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Viscount Astor: My Lords, I support what my noble friend Lord Crickhowell said and in general give my support to the amendment on the noble Lord, Lord Thomson. However, as he said, his amendment is not without problems. We have to remember that we cannot deal with this issue without looking at the Channel 4 funding situation. Noble Lords should remember the concession that my noble friend the Minister gave Channel 4 at an earlier stage, which will be worth £30 million to it. It is achieved by releasing money from the reserve.

The effect of this amendment, if the two dates are brought together, will be that those who make low bids will not want to negotiate and they will hang out for as long as possible. Those who make high bids will want to negotiate as early as possible. As my noble friend said, the problem is that that will fall foul of the Treasury, and it will mean less revenue.

How will the Treasury make it up? Will it take some of the money that Channel 4 is currently paying to the ITV companies? The Treasury will be getting an extra £22 million from the licence fee of Channel 5, which is going to be a new sum of money coming in. Will the amendments of the noble Lord, Lord Thomson, on domestic satellites make them fall into the net so that they can charge? It is a very difficult issue.

The point I make is that when we come to look at the matter we should not be in a position where the companies who got their bids right end up subsidising the companies whose bids were too high. That seems iniquitous and unfair. As my noble friend said, the bids were put forward on a commercial basis. We must be careful when we come to look at this matter. I very much support the general principle of what the noble Lord, Lord Thomson, said. I am sure that the Government will have to look at the whole issue with great care. I emphasise again that it is a crucial issue for the future of terrestrial broadcasting.

9.45 p.m.

Baroness Wharton: My Lords, I agree with much of what my noble friend Lord Thomson said, so I am not going to add anything to this debate other than to say that I believe we should negotiate the Channel 4 funding at the same time as we deal with the Treasury and the Channel 3 licence fee payers. It seems very unfair to take one out of context with the other. They should be dealt with at the same time. I support the amendment.

Lord Donoughue: My Lords, I completely support my noble friend Lord Thomson. This amendment seeks

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to simplify and rationalise the ill consequences and irrationalities of the 1990 Act. We appreciate that there are problems within it. I agree with everything that the noble Viscount, Lord Astor, said.

We know the problems of dealing with the Treasury. If the Minister can come up with any kind of package solution that silences the Great George Street gang, but produces a simpler and more rational situation, I am sure that we will look at that very constructively.

Lord Inglewood: My Lords, the noble Lord, Lord Thomson, most helpfully and candidly explained the purpose of his amendment. He very clearly set out the implications of the issue we are discussing. I am very grateful to him for that and also to my noble friend Lord Crickhowell for talking about this issue from his perspective. I am also grateful to all noble Lords who have contributed to this debate. I have listened very carefully to what has been said and I shall note it with very considerable care.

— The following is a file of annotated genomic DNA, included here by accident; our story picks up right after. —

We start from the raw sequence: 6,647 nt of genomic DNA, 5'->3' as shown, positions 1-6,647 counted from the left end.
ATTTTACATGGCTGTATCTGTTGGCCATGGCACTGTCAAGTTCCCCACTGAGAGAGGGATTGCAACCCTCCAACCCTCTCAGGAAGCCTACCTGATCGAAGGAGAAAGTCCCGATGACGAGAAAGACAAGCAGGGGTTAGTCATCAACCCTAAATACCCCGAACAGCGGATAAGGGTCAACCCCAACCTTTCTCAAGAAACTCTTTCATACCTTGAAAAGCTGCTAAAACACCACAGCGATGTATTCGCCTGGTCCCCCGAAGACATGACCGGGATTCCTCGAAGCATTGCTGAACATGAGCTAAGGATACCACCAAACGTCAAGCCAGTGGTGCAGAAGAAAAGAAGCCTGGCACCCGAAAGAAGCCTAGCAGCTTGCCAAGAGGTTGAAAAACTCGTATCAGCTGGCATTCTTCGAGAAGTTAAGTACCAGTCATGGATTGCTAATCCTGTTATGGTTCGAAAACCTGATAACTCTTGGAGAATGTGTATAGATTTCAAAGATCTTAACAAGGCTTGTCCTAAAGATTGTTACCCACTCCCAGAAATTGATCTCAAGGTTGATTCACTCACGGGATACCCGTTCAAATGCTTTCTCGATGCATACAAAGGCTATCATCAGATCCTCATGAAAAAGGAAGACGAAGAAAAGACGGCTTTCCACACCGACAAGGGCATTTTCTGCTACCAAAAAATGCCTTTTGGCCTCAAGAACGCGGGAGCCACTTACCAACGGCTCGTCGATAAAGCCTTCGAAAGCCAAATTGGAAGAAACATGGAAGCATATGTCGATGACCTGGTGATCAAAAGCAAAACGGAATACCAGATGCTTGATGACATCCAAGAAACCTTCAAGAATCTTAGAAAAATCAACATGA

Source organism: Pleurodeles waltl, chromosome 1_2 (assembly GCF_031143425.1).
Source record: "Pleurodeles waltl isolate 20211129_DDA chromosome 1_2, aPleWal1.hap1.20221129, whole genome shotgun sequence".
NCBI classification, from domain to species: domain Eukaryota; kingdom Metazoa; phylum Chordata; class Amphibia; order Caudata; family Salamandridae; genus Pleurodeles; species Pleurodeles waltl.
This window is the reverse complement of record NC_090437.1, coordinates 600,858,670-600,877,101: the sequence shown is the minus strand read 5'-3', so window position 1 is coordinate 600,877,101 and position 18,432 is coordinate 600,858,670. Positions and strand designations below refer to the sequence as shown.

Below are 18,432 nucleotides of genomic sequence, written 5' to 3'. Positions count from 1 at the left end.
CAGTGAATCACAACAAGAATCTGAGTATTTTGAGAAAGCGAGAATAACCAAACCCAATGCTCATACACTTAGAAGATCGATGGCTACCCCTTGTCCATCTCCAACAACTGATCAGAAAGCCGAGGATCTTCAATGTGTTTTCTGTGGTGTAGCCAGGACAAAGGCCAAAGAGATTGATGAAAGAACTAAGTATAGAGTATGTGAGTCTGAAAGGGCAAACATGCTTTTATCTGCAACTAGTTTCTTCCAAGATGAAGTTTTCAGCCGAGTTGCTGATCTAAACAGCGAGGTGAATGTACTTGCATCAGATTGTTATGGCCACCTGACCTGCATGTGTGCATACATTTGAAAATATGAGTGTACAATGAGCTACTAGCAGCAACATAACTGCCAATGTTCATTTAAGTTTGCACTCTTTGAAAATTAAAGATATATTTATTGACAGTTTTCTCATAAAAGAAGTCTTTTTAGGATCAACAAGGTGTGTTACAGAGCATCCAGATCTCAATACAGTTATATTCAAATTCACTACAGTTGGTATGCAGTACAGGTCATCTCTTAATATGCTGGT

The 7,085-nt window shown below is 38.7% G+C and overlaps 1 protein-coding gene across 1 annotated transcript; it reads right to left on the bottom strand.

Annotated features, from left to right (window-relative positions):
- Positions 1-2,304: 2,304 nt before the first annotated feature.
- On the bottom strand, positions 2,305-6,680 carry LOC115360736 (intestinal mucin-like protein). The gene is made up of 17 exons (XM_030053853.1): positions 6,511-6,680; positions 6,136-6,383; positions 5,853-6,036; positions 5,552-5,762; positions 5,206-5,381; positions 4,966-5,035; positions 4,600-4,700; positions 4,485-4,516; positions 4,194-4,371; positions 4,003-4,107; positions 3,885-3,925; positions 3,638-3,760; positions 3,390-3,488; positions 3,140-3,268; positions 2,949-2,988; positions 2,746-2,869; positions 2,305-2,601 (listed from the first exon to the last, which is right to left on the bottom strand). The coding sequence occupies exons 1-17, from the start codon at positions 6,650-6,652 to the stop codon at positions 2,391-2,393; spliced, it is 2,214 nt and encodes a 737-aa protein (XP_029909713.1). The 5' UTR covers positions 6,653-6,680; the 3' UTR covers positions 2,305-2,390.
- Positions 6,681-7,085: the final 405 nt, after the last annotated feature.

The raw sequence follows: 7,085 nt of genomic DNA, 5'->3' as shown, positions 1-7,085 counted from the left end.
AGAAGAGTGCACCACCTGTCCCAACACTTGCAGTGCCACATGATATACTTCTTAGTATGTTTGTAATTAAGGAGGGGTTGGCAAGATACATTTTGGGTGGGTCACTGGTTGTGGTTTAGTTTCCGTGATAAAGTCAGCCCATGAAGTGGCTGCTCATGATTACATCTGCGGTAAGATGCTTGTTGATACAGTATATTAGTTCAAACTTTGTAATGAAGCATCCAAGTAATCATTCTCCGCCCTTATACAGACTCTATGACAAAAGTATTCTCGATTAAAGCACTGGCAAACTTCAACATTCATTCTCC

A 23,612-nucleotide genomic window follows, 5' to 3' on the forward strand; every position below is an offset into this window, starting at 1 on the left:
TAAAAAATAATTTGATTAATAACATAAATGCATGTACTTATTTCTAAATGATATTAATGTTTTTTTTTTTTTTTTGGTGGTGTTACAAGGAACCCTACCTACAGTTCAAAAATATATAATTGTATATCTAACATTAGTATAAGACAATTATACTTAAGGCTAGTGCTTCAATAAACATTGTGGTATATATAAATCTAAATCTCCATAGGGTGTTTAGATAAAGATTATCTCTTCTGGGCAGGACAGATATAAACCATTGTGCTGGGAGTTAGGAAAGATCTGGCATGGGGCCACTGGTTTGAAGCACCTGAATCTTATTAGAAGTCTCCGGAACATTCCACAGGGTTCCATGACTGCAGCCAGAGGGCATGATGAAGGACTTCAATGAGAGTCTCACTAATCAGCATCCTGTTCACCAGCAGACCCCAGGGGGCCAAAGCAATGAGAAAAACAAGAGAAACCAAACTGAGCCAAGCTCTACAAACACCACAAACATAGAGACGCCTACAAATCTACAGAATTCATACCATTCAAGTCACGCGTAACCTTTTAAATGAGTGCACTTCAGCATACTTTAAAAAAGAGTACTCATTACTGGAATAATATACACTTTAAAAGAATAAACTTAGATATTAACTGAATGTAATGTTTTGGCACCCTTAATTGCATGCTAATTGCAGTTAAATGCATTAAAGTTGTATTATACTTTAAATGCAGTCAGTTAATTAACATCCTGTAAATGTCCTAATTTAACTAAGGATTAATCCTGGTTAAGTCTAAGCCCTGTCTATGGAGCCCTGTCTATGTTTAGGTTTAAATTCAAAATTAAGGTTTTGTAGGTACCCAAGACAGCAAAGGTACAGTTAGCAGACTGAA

This amendment is predicated on assumptions about the timing of changes to the Channel 4 funding formula and about the level of Channel 4 payments to Channel 3 companies in future. We shall return to this subject in discussing Amendment No. 162 of the noble Lord, Lord Thomson, as regards Clause 69, but not, I trust, this evening. For the time being I say only that a range of possibilities exist for changes to the Channel 4 funding formula and that these issues are not cut and dried.

Leaving aside that underlying issue, the Government see objections in principle to what the noble Lord, Lord Thomson, has proposed in his amendment. The Broadcasting Act 1990 was clear as to the duration of the Channel 3 licences. They indicated that they should continue in force for 10 years with applications for renewal no earlier than four years before the date of expiry. That was the basis on which the Channel 3 companies bid for their licences. Nothing has changed the underlying legislative framework since that time and as a matter of principle the Government are not persuaded that a change in the statutory ground rules is appropriate at this stage.

The noble Lord indicated that the purpose of his amendment is to enable Channel 3 companies to seek an early renegotiation of their licence conditions in order to compensate them for the projected loss of income from Channel 4. In effect, the proposition is that there should be an early reduction in Channel 3 companies' payments to the Exchequer. The Government do not accept that taxpayers should be asked to accept an uncovenanted loss in order to offset a reduction of Channel 3 companies' income in that way.

As I have said, we shall return to the noble Lord's amendment on the Channel 4 funding formula at a later stage, but, for the reasons I have given, the Government do not support the noble Lord's amendment on the duration and renewal of Channel 3 licences. As I said at

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the beginning of my remarks, we shall take careful note of all that has been said this evening. I am absolutely sure that we shall be debating the matter further.